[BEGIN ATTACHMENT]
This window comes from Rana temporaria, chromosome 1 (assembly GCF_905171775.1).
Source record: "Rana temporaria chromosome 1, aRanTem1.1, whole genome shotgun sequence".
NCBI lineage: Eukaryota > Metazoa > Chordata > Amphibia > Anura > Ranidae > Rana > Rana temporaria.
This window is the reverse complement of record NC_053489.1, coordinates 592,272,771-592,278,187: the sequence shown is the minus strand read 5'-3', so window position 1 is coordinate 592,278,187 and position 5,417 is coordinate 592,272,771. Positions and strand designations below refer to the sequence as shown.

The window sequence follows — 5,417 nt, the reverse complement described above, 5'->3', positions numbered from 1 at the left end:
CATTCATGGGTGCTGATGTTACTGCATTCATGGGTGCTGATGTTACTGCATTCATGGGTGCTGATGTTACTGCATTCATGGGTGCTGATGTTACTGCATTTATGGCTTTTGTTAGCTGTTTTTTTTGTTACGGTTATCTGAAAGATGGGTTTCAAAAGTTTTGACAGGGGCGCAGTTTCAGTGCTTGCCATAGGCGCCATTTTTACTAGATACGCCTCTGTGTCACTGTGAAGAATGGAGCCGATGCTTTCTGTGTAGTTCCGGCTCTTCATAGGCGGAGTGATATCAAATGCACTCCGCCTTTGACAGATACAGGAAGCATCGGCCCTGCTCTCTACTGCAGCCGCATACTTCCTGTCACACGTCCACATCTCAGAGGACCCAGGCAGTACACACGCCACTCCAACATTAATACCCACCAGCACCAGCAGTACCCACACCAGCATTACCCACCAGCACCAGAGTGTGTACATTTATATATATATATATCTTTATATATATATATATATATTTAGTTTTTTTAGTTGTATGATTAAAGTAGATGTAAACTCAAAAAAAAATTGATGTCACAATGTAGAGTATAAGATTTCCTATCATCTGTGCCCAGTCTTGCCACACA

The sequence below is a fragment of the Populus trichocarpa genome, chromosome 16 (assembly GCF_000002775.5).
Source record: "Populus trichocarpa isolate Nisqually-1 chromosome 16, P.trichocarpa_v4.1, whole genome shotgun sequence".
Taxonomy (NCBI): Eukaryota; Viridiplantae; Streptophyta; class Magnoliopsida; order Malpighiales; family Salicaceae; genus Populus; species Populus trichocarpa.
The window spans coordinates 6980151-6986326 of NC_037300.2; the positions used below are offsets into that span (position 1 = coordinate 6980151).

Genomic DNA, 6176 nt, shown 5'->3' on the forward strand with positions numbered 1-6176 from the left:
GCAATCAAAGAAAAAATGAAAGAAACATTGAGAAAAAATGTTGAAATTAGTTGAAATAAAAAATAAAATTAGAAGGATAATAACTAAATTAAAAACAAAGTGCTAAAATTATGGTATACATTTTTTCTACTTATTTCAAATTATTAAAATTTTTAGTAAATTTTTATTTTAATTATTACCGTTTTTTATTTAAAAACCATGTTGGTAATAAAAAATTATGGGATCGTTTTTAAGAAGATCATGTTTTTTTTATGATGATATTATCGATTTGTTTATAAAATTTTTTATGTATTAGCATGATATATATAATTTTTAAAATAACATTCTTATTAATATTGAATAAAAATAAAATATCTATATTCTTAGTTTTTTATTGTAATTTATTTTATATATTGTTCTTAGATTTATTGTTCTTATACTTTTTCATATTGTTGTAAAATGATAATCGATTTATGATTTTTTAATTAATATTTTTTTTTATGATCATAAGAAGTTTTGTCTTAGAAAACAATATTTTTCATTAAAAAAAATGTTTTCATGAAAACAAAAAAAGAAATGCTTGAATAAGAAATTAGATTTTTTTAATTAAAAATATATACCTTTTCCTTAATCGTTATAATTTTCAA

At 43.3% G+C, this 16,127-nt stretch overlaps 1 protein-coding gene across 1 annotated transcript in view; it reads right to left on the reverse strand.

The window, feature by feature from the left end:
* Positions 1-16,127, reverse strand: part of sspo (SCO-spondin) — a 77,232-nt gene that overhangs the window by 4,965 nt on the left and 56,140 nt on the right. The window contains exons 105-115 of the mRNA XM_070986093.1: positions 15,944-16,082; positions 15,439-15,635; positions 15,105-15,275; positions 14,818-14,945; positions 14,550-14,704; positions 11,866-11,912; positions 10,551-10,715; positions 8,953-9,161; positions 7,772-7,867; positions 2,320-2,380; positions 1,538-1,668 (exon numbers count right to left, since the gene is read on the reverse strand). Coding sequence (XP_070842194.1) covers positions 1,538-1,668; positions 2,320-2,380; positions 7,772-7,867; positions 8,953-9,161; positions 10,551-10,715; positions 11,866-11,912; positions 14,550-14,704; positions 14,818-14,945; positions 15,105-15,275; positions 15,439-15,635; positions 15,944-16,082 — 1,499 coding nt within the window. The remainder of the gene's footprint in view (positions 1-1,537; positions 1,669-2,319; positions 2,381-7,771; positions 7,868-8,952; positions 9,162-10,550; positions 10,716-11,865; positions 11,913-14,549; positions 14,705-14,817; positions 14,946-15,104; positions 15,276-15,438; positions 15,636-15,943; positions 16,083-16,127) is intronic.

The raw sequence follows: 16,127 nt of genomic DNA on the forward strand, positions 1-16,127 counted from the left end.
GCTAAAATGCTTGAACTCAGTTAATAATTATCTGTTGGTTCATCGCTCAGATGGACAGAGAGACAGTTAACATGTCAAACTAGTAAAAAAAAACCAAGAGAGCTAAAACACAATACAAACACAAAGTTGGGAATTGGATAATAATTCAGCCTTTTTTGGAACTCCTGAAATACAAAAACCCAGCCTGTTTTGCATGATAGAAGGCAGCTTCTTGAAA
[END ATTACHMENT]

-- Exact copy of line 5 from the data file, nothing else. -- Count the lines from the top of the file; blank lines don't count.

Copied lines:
The window sequence follows — 5,417 nt, the reverse complement described above, 5'->3', positions numbered from 1 at the left end: